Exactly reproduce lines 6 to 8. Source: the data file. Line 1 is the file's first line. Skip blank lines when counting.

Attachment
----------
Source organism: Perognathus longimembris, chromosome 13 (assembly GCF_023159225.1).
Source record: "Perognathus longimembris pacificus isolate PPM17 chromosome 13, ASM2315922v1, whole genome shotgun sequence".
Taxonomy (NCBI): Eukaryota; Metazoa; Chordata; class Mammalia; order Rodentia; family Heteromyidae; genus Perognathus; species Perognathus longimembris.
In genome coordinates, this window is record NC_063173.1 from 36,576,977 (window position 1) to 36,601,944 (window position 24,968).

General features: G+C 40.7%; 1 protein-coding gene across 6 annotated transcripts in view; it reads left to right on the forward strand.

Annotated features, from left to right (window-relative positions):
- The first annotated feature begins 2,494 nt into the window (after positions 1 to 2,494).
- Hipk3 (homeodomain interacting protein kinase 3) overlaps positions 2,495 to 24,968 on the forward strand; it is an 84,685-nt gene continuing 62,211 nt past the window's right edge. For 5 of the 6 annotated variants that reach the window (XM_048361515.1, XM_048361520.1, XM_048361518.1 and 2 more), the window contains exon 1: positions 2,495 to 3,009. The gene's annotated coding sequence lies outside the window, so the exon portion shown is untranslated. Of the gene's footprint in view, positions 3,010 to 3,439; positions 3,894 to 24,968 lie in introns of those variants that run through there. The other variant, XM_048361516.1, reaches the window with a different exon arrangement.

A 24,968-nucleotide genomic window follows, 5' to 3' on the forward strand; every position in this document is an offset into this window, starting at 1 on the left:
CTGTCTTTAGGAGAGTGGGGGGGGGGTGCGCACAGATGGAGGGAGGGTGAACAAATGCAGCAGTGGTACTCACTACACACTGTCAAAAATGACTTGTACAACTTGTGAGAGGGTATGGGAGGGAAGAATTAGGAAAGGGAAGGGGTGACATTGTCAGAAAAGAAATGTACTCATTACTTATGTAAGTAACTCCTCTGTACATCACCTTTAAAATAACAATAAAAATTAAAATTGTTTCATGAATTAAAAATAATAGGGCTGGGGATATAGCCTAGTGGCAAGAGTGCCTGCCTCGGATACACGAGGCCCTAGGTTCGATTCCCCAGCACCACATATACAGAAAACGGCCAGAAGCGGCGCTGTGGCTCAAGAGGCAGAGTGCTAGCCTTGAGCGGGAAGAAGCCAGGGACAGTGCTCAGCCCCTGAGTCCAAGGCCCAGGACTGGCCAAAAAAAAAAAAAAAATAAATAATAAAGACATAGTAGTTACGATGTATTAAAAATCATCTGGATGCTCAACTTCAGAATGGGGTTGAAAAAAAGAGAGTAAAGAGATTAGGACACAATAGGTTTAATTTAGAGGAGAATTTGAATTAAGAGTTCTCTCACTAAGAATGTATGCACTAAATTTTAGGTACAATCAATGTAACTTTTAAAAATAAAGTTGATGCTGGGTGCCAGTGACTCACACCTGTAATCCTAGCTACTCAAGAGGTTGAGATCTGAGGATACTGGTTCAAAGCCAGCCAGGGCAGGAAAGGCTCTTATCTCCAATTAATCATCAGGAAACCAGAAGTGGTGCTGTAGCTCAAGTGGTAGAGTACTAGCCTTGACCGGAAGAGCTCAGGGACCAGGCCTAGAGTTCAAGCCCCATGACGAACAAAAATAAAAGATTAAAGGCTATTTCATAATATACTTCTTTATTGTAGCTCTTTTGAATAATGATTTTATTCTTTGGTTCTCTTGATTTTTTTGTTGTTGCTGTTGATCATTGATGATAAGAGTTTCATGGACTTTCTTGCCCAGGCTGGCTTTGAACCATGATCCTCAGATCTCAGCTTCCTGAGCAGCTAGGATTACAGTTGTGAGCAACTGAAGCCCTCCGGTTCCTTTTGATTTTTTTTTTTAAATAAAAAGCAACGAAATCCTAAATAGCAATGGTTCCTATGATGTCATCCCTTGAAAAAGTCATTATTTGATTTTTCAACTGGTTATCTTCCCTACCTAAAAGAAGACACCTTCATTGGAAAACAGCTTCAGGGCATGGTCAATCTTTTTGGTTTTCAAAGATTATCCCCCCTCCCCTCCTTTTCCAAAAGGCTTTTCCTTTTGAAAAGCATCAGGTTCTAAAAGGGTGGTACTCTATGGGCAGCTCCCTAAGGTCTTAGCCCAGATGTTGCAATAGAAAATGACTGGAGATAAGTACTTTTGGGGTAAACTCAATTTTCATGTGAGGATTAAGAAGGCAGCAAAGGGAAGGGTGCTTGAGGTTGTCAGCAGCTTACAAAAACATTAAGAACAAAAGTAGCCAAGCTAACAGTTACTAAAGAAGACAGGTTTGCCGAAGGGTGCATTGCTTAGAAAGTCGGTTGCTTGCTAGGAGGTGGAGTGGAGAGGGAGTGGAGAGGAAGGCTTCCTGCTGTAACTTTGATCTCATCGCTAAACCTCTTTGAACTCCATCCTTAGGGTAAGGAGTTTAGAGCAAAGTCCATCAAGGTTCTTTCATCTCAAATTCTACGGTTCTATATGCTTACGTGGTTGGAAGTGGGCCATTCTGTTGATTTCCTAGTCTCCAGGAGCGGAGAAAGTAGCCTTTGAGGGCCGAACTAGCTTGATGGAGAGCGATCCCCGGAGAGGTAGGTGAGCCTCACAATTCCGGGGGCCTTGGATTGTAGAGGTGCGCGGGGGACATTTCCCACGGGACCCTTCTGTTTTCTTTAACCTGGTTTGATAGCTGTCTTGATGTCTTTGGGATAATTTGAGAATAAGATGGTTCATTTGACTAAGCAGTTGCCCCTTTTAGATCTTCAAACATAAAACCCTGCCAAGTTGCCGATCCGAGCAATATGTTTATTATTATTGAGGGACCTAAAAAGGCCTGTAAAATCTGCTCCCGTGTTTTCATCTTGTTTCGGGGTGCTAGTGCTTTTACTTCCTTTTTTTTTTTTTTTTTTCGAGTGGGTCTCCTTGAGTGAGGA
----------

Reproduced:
Annotated features, from left to right (window-relative positions):
- The first annotated feature begins 2,494 nt into the window (after positions 1 to 2,494).
- Hipk3 (homeodomain interacting protein kinase 3) overlaps positions 2,495 to 24,968 on the forward strand; it is an 84,685-nt gene continuing 62,211 nt past the window's right edge. For 5 of the 6 annotated variants that reach the window (XM_048361515.1, XM_048361520.1, XM_048361518.1 and 2 more), the window contains exon 1: positions 2,495 to 3,009. The gene's annotated coding sequence lies outside the window, so the exon portion shown is untranslated. Of the gene's footprint in view, positions 3,010 to 3,439; positions 3,894 to 24,968 lie in introns of those variants that run through there. The other variant, XM_048361516.1, reaches the window with a different exon arrangement.